Trials and smiles of a wannabe author part 4
So what’s happening in the worlds of Ragaris and Ragaris-publishing these days?
Some of you will know a lot of this already, especially as I’ve just sent out a belated Update to those on my mailing list (posh) but I feel tempted to be more confessional and detailed on the blog.
I’m currently juggling four different books in my head.
Firstly, the party to celebrate “The Tenth Province of Jaryar” is booked for 27th April. I’ve failed in my aim to hold it substantially nearer to the publication date this time, and I’ve also had to change venue. This was because I was fussy about the date. Dates are less prominently displayed in TPOJ than in WDNKC, but, as those who’ve read it will know, the story deals with an election following a conference. This conference is clearly stated to commence on 24th April. The vote is on 28th, and so I am celebrating the book, in a sense, the night before the plot reaches its climax.
Planning the event is busy and fun, as is trying to learn from the mistakes of last time. (Not to provide nuts as a nibble, for example, or not more than one packet.) I need to select passages to read, and am willing to listen to suggestions.
I’m hoping that CS Woolley, my publisher and prolific author, will also be there. Unlike me, CS Woolley (Caz) does not stick to a single genre but writes all sorts. She has written: adaptations of Shakespeare and other classics for use in schools, classic fantasy (Chronicles of Celadmore), Victorian mysteries (Mysteries of Stickleback Hollow), PI detective stories (Nicolette Raven series) and two series of historic fantasy designed for children with dyslexic or similar problems, The Children of Ribe and The Children of Snotingas. The sharp-eyed may deduce that the latter has a Nottingham connection. So there’s something for everyone’s taste in her output.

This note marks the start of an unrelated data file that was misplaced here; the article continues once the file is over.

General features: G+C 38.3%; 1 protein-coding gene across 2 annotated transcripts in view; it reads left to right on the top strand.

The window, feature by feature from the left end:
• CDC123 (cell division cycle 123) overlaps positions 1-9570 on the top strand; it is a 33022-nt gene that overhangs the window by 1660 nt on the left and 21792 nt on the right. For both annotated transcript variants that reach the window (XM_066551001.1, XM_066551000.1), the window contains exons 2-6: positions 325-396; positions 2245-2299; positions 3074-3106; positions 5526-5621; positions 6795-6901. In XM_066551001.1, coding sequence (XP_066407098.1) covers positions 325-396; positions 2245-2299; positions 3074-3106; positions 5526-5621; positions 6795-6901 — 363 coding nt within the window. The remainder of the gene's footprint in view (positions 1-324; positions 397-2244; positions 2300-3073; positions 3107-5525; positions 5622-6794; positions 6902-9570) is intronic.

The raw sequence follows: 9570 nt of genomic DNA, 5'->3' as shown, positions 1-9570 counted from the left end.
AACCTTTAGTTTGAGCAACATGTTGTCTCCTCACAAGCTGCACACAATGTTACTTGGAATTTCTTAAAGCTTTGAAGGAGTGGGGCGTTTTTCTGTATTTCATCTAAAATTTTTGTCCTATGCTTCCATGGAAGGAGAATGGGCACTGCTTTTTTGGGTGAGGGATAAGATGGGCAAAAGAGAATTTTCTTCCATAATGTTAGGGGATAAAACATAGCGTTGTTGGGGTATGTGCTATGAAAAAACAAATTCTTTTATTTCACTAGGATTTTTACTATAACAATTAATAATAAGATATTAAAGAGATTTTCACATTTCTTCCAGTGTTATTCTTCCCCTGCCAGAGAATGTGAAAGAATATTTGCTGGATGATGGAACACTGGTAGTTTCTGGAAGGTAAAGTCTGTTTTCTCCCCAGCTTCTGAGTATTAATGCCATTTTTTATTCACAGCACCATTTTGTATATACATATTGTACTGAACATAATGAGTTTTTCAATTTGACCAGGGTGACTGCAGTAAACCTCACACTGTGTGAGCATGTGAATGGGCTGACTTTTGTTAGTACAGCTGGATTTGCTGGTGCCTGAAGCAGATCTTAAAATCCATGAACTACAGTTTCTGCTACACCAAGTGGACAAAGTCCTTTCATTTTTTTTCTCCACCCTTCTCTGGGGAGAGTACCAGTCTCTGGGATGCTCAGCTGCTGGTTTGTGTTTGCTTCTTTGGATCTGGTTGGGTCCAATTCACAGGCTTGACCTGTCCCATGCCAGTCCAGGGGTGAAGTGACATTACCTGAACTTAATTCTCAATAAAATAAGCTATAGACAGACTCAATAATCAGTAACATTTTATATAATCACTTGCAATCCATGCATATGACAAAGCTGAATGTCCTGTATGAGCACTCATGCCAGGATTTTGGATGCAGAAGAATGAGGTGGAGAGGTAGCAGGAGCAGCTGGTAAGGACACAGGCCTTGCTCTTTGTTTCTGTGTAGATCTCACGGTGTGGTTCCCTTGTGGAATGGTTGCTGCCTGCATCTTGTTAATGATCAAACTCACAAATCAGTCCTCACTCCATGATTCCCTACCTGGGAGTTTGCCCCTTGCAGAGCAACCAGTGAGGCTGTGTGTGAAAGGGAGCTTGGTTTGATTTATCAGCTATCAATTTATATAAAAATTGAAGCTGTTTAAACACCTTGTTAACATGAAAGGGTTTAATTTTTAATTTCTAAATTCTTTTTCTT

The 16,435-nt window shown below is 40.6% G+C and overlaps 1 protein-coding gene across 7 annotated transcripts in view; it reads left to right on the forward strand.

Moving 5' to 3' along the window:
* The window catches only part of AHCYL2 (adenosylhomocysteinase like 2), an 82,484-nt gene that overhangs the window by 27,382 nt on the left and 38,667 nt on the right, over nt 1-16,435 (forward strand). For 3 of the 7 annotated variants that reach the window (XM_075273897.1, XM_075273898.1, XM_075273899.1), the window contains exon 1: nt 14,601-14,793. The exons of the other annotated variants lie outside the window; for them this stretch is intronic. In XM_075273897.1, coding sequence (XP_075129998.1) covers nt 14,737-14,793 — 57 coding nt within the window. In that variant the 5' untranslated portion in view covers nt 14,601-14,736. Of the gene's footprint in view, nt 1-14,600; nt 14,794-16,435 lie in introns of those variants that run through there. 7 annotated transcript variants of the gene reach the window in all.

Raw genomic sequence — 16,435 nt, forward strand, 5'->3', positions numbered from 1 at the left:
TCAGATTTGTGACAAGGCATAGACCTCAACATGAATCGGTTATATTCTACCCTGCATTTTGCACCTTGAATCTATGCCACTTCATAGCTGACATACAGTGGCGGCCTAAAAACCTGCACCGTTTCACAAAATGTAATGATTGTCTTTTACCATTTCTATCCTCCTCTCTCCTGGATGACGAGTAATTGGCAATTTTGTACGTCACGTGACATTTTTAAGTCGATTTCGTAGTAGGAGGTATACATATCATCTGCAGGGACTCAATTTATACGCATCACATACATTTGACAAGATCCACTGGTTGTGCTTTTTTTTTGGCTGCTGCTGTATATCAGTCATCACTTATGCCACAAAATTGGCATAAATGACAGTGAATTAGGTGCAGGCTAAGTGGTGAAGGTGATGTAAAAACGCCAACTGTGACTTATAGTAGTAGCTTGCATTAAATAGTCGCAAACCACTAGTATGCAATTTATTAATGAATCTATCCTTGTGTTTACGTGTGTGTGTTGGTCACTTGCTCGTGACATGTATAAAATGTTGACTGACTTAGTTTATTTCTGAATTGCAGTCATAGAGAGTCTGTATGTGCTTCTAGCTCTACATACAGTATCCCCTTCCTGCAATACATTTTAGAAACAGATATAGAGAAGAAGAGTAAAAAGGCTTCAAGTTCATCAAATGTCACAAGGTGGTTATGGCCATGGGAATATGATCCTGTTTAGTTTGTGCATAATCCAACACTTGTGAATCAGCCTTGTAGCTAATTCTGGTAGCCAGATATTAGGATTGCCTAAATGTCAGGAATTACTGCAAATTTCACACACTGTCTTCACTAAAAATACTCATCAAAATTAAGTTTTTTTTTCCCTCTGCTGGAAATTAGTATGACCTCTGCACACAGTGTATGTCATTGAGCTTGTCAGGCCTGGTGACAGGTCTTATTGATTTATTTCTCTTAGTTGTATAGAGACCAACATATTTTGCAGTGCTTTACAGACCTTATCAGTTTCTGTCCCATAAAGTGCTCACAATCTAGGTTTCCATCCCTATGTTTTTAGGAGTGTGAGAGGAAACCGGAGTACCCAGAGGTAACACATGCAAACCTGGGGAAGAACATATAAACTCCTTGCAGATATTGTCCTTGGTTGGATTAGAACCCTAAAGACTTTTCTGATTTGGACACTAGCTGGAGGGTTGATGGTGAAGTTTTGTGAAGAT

Invitations to the event are going out, and posters being distributed, and all are welcome. (27th April at 7 in Beeston Library. It won’t go on late, there is disabled access, and I’m told parking in Roundhill School carpark.)
Secondly, the first draft of the third Tale from Ragaris, “The Servant’s Voice”, has been completed, and the book is currently under revision. A small focus group is assisting with their comments, and since they’ve only had part one so far, I need to get a move on with part two.
“The Servant’s Voice” takes place in Ricossa to the east, a country of strict protocols and severe sentences, and has already been described as “dark”. There is perhaps less cheery conversation than in the other two books, for a rather sad reason. I’ve still got one or two plot points to sort out as I go.
Thirdly, in my odd moments I need to start planning book four, assuming as I do that I want to write book four. I look at the map of the continent that my brother kindly drew for me, and wonder: is it time for a tale set in the supposedly holy and mountainous land of Defardu, where priests train and killers do penance? Or the northern land of Falli, traditionally Marod’s ally, where fame is more important than money, poets are prized, and heretics are protected? Or somewhere on the edges of a country, a backwater in the south of Jaryar, the north-east of Marod, or the Jaryari island of Qasadan (whose legends tell of cannibals)? Also, need I stick to moving forward in time, or might it be interesting to peek backwards at the past? Would this confuse the casual book-searcher?
In order to start writing, I need to mesh together a setting (probably one of the above), a plot, a few characters, and preferably something I want to say.
Fourthly, a friend has (kindly) nagged me into getting out the ancient work, the one that started it all off between twenty-five and thirty years ago. This story pre-dated the King’s Thirty and the phrase Swords Without Misogyny, but set up the original concept of medieval gender equality – and also the “X son/daughter of Y” naming pattern. In those days Stonehill was called Oldtown. It’s quite strange to go back to it.
So all my books except one are in my mind at once. It makes it a bit difficult to appreciate other books, but since I’ve just started reading “The Left Hand of Darkness” by Ursula K Le Guin (see post here ) I don’t expect that to remain a problem.
Love from the PPI Blogger